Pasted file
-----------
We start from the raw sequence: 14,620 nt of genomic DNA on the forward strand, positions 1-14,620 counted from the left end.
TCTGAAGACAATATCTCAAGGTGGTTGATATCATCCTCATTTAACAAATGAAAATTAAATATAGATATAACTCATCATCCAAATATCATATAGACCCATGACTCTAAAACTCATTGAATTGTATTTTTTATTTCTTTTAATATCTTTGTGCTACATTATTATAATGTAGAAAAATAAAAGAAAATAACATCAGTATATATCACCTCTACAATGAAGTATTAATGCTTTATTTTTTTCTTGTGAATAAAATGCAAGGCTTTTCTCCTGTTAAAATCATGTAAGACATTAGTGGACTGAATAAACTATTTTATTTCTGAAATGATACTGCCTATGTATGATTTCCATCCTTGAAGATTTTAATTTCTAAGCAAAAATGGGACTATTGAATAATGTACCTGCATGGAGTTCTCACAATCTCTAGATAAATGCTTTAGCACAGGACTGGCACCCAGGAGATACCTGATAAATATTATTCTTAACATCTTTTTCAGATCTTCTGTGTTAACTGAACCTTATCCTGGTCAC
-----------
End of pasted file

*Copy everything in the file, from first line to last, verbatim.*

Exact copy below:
We start from the raw sequence: 14,620 nt of genomic DNA on the forward strand, positions 1-14,620 counted from the left end.
TCTGAAGACAATATCTCAAGGTGGTTGATATCATCCTCATTTAACAAATGAAAATTAAATATAGATATAACTCATCATCCAAATATCATATAGACCCATGACTCTAAAACTCATTGAATTGTATTTTTTATTTCTTTTAATATCTTTGTGCTACATTATTATAATGTAGAAAAATAAAAGAAAATAACATCAGTATATATCACCTCTACAATGAAGTATTAATGCTTTATTTTTTTCTTGTGAATAAAATGCAAGGCTTTTCTCCTGTTAAAATCATGTAAGACATTAGTGGACTGAATAAACTATTTTATTTCTGAAATGATACTGCCTATGTATGATTTCCATCCTTGAAGATTTTAATTTCTAAGCAAAAATGGGACTATTGAATAATGTACCTGCATGGAGTTCTCACAATCTCTAGATAAATGCTTTAGCACAGGACTGGCACCCAGGAGATACCTGATAAATATTATTCTTAACATCTTTTTCAGATCTTCTGTGTTAACTGAACCTTATCCTGGTCAC